ROBERT CHESNUT: I think the world is changing. With the internet has come a new connected world where people and consumers are empowered. If you work for a company today, you want more than a paycheck. You want to work at a place you’re proud of. You want to work at a place that has values aligned with your own. You want to feel like you’re doing good in the world. Consumers are the same way. Consumers want to do business with companies that have values aligned with their own. We live in an age of conscious consumerism. All the data shows that just in the last 10 years, the needle is swung way over. Now 80% of consumers call themselves values-conscious. They care about the values of the places they do business.

What we found is that companies that care about values, that are perceived to have values and integrity outperform the stock market and outperform their competitors. In the old days, it used to be business is a dog eat dog world. You can’t worry about being nice. Today, I think, you can’t really achieve your full potential as a business unless you’re thinking about how your business does good in the world, what your company’s values are because that’s how you’re going to attract the best employees today. That’s how you’re going to get brand loyalty. Businesses are slowly coming to this recognition that it’s not just all about money and not all about a short-term perspective. It’s about a longer term perspective and doing the right thing. Ultimately, that’s the better path to long-term success. 

BRYAN WISH: Your book Intentional Integrity has come out. You said people want to work for companies that lead first with their values; values that they align with. From what you’ve written, researched, and learned over the decades of your experience, what are companies doing? What can companies do today to really lead first with those values, show their consumers they’re doing that, to attract great talent, to keep customers aligned to their brand? What have you noticed?

ROBERT CHESNUT: First, you have to know who you are. What’s your North Star? What does your company exist? Why is it good for the world? Can you answer that question about your company? If you haven’t defined it and put it on the wall and talked to employees about it, then you’re missing out because profit is not purpose. You need a greater purpose than just making money. What is it? Once you understand that, you’ve got to be able to articulate it to your employees and articulate it to your customers. That’s how you get loyalty both from inside and outside the company. Too many times, people are rushing into business and thinking that it’s only about how can I make money? Yes, you need to make money because otherwise, the business can’t exist but you’ve got to think bigger than that. You’ve got to think why is my company good for the world? You’ve got to slow down for a minute and define that North Star, define that purpose.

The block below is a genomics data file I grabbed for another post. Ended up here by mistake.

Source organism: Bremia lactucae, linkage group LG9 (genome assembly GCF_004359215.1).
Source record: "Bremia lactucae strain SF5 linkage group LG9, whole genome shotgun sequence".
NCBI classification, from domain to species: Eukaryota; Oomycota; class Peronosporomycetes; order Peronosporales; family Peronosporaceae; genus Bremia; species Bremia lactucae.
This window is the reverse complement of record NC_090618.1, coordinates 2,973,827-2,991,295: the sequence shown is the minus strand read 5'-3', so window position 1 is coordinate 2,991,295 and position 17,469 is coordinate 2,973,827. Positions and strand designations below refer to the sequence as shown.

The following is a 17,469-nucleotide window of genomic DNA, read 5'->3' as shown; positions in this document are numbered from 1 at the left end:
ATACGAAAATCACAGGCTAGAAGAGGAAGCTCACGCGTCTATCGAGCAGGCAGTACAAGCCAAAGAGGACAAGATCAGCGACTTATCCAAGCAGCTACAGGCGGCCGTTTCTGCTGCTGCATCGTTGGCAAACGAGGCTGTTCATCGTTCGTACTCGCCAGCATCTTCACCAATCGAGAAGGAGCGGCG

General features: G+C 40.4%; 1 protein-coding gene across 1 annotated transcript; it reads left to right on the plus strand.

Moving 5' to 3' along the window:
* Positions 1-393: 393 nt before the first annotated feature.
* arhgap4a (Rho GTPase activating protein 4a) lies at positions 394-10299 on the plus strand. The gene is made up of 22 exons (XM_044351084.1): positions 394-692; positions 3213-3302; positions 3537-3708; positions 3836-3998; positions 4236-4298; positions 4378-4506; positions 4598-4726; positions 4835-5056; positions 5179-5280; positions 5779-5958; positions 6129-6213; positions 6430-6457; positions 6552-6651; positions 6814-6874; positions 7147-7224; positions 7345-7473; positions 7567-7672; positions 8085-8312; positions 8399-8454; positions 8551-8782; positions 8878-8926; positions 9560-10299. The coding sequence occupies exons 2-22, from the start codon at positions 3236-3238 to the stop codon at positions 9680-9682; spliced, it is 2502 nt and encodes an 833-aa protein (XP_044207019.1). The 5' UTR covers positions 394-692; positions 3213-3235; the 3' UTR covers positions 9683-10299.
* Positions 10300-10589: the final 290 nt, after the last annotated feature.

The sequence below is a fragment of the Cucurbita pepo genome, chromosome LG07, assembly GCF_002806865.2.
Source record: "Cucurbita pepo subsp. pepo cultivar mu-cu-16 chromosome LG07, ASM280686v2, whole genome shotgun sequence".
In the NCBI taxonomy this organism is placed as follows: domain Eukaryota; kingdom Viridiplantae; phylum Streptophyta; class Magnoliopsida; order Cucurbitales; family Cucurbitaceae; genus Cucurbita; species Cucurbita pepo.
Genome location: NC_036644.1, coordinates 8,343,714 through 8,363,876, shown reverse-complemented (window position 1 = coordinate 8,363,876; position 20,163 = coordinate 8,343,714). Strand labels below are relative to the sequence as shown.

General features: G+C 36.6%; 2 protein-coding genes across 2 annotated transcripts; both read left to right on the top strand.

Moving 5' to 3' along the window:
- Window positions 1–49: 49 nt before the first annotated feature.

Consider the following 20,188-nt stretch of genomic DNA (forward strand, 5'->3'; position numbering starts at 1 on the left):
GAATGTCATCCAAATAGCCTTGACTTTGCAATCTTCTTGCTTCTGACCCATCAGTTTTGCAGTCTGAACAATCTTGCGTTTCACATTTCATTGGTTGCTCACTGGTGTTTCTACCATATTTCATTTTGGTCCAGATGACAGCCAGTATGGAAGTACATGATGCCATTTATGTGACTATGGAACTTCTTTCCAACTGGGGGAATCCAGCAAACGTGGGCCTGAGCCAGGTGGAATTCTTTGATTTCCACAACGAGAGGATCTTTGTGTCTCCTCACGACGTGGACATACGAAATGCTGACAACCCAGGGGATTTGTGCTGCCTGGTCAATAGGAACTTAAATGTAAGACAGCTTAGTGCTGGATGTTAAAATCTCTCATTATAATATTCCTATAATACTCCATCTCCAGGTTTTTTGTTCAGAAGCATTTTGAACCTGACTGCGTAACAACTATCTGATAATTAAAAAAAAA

I’ll give you an example. Let’s go to Airbnb. I thought, when I first saw Airbnb, “Oh, I get it. They’re like eBay. They’re taking advantage of underutilized resources, something that somebody else isn’t using. Underutilized space.” I get to the company and start interviewing at the company. I find that I’ve got it all wrong. The mission of the company is to connect people. The mission of the company is to connect people from different backgrounds and different cultures through encouraging immersive travel. Instead of traveling and going to stay in a westernized hotel and having coffee at Starbucks, you’re actually staying in a neighborhood and meeting people who really live there and getting to know them. That’s why Airbnb exists. Now that they define that both internally and externally, you now have to make decisions based on that. 

My first month at Airbnb, news stories start coming out that guests of color were being discriminated against. That blacks and other users of colors are being turned down when they ask to stay at a place. A movement grew up out of it. There was a #AirbnbWhileBlack where people started telling storis of being discriminated against. I’m the lawyer. I’m the general council at Airbnb. I go off and do my legal research. What is Airbnb’s legal responsibility? Airbnb doesn’t encourage discrimination. Airbnb, in fact, says on the website not to discriminate. Is Airbnb legally responsible when these lawsuits start coming in? Do discrimination housing laws even apply to Airbnb? It’s a private home. I go do my research. I go have my first big meeting as general council with Brian Chesky, founder/CEO of Airbnb.

I sit down with Brian and I start going through the law. Brian holds up his hand to me and says, “Stop. I don’t care.” I said, “What do you mean you don’t care?” Brian said, “Rob, you got to understand that Airbnb’s mission is to connect people. It’s to help people feel like they belong in a different place and help them connect with the local community. Rob, if people are truly being discriminated against because of the color of their skin on our website, we are failing as a company. It doesn’t matter what this quarter’s numbers look like. We’re failing.”